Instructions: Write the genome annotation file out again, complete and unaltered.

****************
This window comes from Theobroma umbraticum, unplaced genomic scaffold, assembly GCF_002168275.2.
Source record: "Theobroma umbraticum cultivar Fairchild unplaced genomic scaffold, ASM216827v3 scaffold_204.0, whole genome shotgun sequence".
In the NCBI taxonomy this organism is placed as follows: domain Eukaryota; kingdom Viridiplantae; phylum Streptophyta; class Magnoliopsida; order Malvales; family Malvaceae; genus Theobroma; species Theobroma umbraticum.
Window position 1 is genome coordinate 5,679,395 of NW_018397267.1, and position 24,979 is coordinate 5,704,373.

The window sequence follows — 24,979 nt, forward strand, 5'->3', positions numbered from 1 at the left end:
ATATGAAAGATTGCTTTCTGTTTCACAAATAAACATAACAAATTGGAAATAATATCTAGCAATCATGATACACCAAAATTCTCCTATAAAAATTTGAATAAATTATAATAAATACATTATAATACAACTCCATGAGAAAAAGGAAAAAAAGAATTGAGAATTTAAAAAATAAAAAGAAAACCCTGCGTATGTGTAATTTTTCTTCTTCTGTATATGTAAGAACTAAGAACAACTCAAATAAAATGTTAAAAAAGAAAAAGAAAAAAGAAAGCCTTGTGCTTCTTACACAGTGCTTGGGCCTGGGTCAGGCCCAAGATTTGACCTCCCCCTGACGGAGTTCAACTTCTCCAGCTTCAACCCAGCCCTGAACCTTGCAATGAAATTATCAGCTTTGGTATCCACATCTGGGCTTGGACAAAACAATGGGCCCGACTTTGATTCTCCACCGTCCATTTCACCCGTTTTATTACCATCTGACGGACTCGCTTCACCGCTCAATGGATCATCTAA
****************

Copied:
This window comes from Theobroma umbraticum, unplaced genomic scaffold, assembly GCF_002168275.2.
Source record: "Theobroma umbraticum cultivar Fairchild unplaced genomic scaffold, ASM216827v3 scaffold_204.0, whole genome shotgun sequence".
In the NCBI taxonomy this organism is placed as follows: domain Eukaryota; kingdom Viridiplantae; phylum Streptophyta; class Magnoliopsida; order Malvales; family Malvaceae; genus Theobroma; species Theobroma umbraticum.
Window position 1 is genome coordinate 5,679,395 of NW_018397267.1, and position 24,979 is coordinate 5,704,373.

The window sequence follows — 24,979 nt, forward strand, 5'->3', positions numbered from 1 at the left end:
ATATGAAAGATTGCTTTCTGTTTCACAAATAAACATAACAAATTGGAAATAATATCTAGCAATCATGATACACCAAAATTCTCCTATAAAAATTTGAATAAATTATAATAAATACATTATAATACAACTCCATGAGAAAAAGGAAAAAAAGAATTGAGAATTTAAAAAATAAAAAGAAAACCCTGCGTATGTGTAATTTTTCTTCTTCTGTATATGTAAGAACTAAGAACAACTCAAATAAAATGTTAAAAAAGAAAAAGAAAAAAGAAAGCCTTGTGCTTCTTACACAGTGCTTGGGCCTGGGTCAGGCCCAAGATTTGACCTCCCCCTGACGGAGTTCAACTTCTCCAGCTTCAACCCAGCCCTGAACCTTGCAATGAAATTATCAGCTTTGGTATCCACATCTGGGCTTGGACAAAACAATGGGCCCGACTTTGATTCTCCACCGTCCATTTCACCCGTTTTATTACCATCTGACGGACTCGCTTCACCGCTCAATGGATCATCTAA